Sociology Religion and the Public Sphere
Michael Brennan, Diana Stypinska
  • LAST REVIEWED: 26 February 2020
  • LAST MODIFIED: 26 February 2020
  • DOI: 10.1093/obo/9780199756384-0246


Religion in the public sphere (hereafter RPS) refers to the intermingling of religion with issues of politics, governance, the state, and institutions of civil society. That it is a topic of interest to academics across the humanities and social sciences is itself a reflection of the gradual separation—over many centuries—of religion from public affairs in modern, largely secular, societies of the West. The readmission of religion to the public sphere raises several key issues, not least around secularization (and the extent to which religion has been disassociated from public life and policymaking), but also about the resurgence of religious conservatism as an attempt to close the gap opened up in modernity between religion and politics. The renewal of interest in religion as a social, cultural, and political force—a feature of what some are now calling the “post-secular”—has proved especially contentious in diverse, multifaith liberal democracies, where attempts to divorce religion from public life can be seen to undermine the inclusion of religious minorities and the expression of religious identities. Academic interest in the intersection between religion and public life has been concentrated largely among sociologists (of religion) and political scientists. The revival of religion in the public sphere confounds a widely held assumption among modern social and political theorists; namely, that religion would wither as a feature of public life as societies underwent a process of modernization—and where religion continued to exist at all, it would be confined to the private, domestic sphere and that of individual belief. Particular interest has been generated by controversies that expose the vexed nature of attempts to limit or bar the admission of religion in public life; such as the 1962 ruling by the US Supreme Court removing prayer from public schools (in the spirit of the First Amendment of the US Constitution), or, more recently, the banning of religious headscarves (and other “ostentatious” symbols of religion) from public schools in 2004 by the French authorities (in the spirit of secularism—or laïcité) enshrined in Article 1 of the French Constitution). Attempts to undo the “wall of separation” between religion and state first envisioned by Thomas Jefferson can be seen in attempts by American religious conservatives to overturn “progressive” legislation on abortion, gay rights, and same-sex marriage. Recent opposition in the United Kingdom by Muslim conservatives to LGBT education in public schools illustrates the sensitivities and tensions surrounding expressions of RPS in contemporary Western societies.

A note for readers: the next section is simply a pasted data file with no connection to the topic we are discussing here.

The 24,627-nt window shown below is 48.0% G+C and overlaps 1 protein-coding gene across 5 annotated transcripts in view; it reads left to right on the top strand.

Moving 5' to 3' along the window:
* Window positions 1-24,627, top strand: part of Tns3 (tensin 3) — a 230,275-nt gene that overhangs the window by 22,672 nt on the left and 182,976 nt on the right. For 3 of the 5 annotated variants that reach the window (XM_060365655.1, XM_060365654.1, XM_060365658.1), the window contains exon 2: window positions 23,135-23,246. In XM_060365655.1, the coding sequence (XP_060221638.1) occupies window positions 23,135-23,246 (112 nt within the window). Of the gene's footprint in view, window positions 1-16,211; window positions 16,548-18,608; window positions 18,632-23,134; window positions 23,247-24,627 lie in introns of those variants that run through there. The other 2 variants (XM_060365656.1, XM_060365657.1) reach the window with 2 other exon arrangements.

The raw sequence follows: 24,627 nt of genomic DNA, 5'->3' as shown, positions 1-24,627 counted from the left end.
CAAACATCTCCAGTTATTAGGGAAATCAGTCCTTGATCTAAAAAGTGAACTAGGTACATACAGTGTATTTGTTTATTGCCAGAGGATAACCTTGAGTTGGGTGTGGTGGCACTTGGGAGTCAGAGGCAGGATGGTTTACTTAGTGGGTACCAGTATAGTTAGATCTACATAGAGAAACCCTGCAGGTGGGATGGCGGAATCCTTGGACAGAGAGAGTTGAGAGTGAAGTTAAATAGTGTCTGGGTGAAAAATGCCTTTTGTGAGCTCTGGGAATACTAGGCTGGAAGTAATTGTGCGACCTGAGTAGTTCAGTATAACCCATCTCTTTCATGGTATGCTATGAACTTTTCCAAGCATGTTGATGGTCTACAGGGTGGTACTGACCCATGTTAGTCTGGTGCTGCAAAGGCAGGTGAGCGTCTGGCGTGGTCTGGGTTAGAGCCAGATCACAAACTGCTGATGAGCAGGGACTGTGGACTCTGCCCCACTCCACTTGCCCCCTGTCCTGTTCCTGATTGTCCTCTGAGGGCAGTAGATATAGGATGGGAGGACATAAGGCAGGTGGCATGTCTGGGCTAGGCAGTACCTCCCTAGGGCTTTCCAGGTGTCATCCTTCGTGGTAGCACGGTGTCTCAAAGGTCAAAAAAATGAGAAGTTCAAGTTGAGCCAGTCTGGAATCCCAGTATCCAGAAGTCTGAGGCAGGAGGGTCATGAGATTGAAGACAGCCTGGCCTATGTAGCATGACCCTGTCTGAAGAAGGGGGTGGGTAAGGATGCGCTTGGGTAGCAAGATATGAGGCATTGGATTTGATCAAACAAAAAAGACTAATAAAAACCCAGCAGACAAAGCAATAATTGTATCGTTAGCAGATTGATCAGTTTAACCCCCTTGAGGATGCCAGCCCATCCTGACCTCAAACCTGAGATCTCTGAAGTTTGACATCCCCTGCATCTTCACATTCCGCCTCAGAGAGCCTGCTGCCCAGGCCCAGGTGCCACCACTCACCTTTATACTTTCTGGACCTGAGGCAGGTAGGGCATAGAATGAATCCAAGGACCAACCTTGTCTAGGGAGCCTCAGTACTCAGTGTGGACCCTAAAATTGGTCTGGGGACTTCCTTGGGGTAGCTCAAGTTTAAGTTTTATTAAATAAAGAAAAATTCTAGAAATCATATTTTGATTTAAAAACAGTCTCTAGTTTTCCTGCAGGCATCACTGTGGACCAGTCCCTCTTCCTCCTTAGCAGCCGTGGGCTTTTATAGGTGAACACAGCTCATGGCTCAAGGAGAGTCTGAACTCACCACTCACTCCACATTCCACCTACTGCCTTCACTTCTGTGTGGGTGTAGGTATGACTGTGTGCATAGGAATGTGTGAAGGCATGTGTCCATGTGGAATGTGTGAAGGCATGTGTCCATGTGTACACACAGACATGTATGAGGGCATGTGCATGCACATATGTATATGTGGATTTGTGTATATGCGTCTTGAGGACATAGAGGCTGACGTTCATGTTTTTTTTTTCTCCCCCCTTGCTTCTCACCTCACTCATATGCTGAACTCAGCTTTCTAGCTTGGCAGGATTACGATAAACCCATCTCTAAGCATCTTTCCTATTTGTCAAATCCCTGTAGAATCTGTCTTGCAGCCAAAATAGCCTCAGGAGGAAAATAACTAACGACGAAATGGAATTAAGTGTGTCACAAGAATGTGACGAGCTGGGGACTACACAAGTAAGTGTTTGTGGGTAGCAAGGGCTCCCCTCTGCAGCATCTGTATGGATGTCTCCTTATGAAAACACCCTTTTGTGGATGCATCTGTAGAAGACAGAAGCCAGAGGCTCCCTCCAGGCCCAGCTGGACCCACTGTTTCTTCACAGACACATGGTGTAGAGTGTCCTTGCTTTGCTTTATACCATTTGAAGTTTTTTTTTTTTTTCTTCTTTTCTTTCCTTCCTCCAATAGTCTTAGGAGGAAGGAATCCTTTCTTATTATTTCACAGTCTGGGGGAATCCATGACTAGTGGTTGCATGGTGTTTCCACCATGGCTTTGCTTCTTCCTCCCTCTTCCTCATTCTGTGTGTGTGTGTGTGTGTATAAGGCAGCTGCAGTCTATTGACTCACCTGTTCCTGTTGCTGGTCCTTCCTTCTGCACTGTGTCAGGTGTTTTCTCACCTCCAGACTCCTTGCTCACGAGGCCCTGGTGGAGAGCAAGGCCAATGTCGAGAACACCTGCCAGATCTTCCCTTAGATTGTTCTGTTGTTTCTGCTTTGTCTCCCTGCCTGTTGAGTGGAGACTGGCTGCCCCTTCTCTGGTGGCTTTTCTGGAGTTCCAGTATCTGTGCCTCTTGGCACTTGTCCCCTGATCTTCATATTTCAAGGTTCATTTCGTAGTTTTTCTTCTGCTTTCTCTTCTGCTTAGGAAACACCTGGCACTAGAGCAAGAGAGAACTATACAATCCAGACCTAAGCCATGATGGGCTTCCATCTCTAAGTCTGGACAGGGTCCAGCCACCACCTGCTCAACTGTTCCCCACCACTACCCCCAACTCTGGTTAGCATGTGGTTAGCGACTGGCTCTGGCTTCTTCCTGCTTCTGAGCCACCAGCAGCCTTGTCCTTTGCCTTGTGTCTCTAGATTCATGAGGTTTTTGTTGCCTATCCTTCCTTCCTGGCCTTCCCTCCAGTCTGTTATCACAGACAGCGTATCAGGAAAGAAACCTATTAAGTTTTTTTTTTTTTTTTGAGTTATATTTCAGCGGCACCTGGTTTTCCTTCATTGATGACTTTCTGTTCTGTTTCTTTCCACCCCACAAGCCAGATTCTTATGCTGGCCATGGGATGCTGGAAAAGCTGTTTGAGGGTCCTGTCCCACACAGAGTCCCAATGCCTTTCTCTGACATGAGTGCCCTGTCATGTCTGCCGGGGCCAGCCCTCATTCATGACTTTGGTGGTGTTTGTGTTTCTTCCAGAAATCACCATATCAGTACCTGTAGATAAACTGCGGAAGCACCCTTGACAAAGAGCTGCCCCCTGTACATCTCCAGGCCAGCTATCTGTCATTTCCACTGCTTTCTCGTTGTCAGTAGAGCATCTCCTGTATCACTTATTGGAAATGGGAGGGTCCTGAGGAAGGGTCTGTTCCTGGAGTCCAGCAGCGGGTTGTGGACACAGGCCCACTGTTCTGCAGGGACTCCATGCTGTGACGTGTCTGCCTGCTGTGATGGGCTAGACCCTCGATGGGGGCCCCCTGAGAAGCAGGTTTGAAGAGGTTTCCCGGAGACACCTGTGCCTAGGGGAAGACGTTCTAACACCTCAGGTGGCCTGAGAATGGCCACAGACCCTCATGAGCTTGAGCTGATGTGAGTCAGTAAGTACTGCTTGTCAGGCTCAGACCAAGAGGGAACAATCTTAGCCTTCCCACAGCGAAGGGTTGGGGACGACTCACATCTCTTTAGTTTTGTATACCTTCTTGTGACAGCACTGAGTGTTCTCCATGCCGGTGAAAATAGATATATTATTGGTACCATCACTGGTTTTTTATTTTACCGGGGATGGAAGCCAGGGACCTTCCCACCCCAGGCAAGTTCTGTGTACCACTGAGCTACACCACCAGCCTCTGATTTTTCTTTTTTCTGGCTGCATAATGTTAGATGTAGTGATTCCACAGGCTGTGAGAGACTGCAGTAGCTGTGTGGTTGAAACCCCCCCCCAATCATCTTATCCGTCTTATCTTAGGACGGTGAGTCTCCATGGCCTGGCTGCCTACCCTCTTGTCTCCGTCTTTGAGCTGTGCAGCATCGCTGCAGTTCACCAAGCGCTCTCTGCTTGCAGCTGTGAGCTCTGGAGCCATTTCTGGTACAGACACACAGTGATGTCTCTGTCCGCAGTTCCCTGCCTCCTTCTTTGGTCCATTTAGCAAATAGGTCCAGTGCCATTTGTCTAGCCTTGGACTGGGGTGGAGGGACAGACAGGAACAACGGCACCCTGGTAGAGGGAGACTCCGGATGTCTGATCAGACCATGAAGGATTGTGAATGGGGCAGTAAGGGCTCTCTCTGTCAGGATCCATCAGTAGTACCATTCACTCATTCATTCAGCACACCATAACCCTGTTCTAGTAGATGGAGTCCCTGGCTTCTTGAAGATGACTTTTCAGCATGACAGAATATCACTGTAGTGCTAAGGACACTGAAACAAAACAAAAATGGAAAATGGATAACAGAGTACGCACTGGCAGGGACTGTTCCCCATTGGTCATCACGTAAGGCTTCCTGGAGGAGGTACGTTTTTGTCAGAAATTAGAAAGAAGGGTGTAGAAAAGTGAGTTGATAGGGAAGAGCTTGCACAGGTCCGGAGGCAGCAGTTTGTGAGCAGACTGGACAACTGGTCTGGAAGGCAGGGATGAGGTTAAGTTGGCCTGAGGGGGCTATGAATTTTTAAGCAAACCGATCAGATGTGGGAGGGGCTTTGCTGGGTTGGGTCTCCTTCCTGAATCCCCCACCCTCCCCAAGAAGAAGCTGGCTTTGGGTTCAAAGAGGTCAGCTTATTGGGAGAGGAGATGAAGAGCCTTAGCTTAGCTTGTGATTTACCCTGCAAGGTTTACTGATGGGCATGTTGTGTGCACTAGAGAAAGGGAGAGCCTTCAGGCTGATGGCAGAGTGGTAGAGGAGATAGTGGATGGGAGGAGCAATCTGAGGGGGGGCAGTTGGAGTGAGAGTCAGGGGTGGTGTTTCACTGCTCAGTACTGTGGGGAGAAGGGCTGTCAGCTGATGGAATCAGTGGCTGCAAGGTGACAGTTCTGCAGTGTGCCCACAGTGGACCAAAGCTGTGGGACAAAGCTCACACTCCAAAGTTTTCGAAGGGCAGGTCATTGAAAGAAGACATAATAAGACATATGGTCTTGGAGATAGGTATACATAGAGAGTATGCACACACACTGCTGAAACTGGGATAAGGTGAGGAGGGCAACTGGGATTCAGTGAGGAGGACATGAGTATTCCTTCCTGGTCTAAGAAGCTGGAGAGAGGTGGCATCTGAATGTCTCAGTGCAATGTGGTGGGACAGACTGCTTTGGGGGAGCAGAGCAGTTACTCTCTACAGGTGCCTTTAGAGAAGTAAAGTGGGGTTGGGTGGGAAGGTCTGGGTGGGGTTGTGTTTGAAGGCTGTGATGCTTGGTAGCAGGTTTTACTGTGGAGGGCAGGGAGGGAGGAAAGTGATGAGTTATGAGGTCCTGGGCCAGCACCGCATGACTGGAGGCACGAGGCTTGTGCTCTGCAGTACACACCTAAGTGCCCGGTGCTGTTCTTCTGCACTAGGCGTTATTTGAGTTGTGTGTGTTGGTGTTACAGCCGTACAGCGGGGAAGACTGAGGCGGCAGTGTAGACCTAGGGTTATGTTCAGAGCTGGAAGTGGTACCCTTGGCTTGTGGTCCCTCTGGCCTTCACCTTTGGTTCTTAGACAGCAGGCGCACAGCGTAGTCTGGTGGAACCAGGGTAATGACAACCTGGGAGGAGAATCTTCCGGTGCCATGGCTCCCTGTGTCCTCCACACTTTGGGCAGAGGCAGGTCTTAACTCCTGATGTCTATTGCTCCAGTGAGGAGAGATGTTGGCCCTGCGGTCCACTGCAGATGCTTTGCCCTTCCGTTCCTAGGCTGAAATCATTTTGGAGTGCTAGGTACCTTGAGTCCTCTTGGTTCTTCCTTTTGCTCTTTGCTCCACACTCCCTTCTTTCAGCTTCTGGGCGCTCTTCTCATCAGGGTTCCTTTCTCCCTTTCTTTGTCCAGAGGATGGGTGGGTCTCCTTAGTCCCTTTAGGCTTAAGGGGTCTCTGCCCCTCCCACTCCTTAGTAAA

There are no textbooks devoted solely to religion and the public sphere. Instead, most textbooks in the sociology of religion devote some space to coverage of RPS. Many draw upon case studies related to RPS in regard of specific sociohistorical formations, especially modern nation-states. Roberts and Yamane 2016 and Johnstone 2016 discuss specific instances in the United States when religion enters the public sphere. Davie 2013 highlights the re-emergence—in post-secular European societies—of religion in public life, as an expression of religious minority identities and rights. Such discussion illustrates the tension produced when religion enters the public sphere, not least because it confounds assumptions that secularism inevitably follows modernization. Furseth and Repstad 2006 remind readers that the privatization of religion and its splitting-off from public life and the political realm extends only as far as modern industrialized countries of the West—a feature underlined by the fact that, until relatively recently, discussions of RPS were couched in terms of “church-state” relations, a distinction largely unknown outside the Christian world. RPS takes a variety of forms. Furseth and Repstad 2006 employ the following nomenclature as an organizing principle: (1) societies in which there exists an official religion of the state; (2) societies in which there is said to exist a “civil religion,” such as the United States, where all members of society, whatever their faith, are united in a common set of values and beliefs; (3) “public religion,” whereby grass-roots religious movements attempt to contribute to public debate on a whole range of social, political, economic, and moral issues; (4) instances where religion operates explicitly as a vehicle to legitimize political power; and (5) “political religion” or “religious nationalism,” by which the nation is sacralized as an object of popular mythology—totalitarian regimes such as the USSR and Nazi Germany being cases in point. Aldridge 2007 provides illuminating discussion of the latter alongside applications of the concept of “civil religion.” Christiano, et al. 2015 discuss RPS in expressions of fundamentalism following 9/11, as well as in historical attempts by Quaker women to exert religious influence in their opposition to slavery and campaigns for temperance, prison reform, and female suffrage.